So really, you are committing to work for that company for those given hours and then, other than being able to say yes or no to those shifts, the independence is really an illusion and it's just a way for the company to escape their responsibilities towards their workers. 

Kurth is a union organizer who has been working for Foodora for more than three years. (Tess Siksay)

What is a day in the life of a Foodora courier ... like? How much do you make?

Basically, at the time that you are scheduled to work, you log in to the app. You need to be within the zone that you are scheduled to work for and then you wait for an order. 

Part of the problem with this payment model where we just get paid per delivery is that there are no guarantees on how much money we will make. Even though we are signed in, we are waiting for orders, we are committing our time to Foodora to do these deliveries, if there are just not enough orders to go around, then we are not getting paid. 

We're only getting paid while we're doing a delivery and even that is only part of it. So we get a flat rate of $4.50 for an order and then we get paid a dollar per kilometre from the restaurant to the customer's house. 

What we don't get paid for is any of the kilometres or time that we spend going to the restaurants, any time that we spend waiting at the restaurant. ... We don't get paid for any wait time at the customer's residence.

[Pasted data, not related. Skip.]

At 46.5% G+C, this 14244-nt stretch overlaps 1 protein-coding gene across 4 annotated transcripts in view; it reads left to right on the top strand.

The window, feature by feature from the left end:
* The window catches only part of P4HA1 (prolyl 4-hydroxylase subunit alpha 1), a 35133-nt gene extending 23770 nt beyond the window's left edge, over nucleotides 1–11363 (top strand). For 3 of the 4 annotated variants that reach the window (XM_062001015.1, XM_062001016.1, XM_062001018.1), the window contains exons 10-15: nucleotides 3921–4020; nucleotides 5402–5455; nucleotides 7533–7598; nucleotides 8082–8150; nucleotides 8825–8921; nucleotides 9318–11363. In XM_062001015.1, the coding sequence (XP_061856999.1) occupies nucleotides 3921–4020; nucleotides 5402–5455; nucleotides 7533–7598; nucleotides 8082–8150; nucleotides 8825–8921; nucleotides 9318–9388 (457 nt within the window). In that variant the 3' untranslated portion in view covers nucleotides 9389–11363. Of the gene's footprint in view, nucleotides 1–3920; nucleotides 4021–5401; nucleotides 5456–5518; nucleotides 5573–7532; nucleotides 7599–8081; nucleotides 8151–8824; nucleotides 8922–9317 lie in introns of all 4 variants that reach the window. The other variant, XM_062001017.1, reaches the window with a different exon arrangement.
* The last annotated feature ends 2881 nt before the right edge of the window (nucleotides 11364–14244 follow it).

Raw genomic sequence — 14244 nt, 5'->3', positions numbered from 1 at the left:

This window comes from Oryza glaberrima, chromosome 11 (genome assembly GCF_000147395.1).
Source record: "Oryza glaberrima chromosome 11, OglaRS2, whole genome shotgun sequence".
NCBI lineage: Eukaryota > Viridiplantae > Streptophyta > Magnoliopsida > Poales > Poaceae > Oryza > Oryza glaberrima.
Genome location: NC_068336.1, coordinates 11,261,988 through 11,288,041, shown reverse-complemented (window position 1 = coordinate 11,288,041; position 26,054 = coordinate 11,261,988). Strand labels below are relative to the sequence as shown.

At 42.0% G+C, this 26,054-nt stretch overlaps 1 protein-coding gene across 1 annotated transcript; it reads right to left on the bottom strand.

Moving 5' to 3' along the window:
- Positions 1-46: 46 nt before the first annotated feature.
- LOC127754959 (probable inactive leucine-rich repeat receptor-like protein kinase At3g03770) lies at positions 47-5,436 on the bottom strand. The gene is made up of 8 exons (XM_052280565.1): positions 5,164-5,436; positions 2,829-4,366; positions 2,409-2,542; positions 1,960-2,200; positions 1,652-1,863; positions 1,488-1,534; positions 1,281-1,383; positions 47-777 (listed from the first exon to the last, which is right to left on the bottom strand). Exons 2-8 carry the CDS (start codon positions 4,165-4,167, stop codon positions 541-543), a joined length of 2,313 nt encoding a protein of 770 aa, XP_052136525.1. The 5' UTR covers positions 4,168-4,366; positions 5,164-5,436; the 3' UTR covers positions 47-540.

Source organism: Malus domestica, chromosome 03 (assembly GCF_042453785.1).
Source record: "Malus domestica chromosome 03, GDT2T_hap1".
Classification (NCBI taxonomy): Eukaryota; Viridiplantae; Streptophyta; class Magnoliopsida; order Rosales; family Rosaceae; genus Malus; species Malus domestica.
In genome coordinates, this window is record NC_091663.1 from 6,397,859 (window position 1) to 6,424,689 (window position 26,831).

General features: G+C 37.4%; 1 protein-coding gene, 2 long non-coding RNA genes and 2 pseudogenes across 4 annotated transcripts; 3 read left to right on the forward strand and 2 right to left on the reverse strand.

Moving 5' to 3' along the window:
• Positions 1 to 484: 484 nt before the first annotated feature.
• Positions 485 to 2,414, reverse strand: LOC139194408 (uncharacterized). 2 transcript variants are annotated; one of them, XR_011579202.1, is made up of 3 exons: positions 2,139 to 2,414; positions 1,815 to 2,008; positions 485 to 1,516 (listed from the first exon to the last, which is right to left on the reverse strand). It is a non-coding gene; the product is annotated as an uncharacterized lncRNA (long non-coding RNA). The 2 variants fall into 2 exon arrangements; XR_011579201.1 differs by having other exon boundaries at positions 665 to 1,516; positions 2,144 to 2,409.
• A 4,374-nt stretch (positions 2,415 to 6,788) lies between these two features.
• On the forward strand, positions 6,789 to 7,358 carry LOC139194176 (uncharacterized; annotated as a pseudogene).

In a statement that Foodora sent to CBC earlier this week, the company said ... "Foodora has always had an open-door policy for couriers to drop by anytime to discuss their challenges or issues with us." Have you tried to discuss your challenges with Foodora? 

Of course. 

I've been trying to change some things by talking to the management since Day 1. In the early days, you know, it really felt like there was sympathy. 

After a while it became clear that was no longer the case. 

It really became clear that the only way that things were going to change was if we started to take back some of our power as workers and start demanding these changes. 

This is really just the first battle in a much bigger war.- Foodora courier Alex Kurth

We've certainly seen the rise of companies, including Uber and Lyft and all of the food delivery companies in every major city. So you're not just up against Foodora — you're really up against an employment landscape that has changed, and changed fundamentally. So how optimistic are you that you can really fight that shift?

I feel like we're really starting something big here. We realize this is really only the beginning. 

The gig economy as a whole is a scam. It's founded upon misclassification of workers in an attempt to shirk basic legal responsibilities and basic workers' rights. 

So this is really just the first battle in a much bigger war. 

What will you do if the Labour Relations Board ends up siding with Foodora and rules that these ballots can't be opened?

We're going to reassess and see ... what other options we can take. I mean, we've really since the beginning of this had a number of options on how we could pursue this and how we could best go about doing this. 

We made our decisions based upon what we thought were our best options, but certainly not our only options.

I'm quite confident, if you look at the letter of the law, that the Labour Board will rule on on our behalf. There's really very little interpretation to be made there. 

Written by Katie Geleff and Chloe Shantz-Hilkes, with files from The Canadian Press. Interview produced by Chloe Shantz-Hilkes. Q&A has been edited for length and clarity.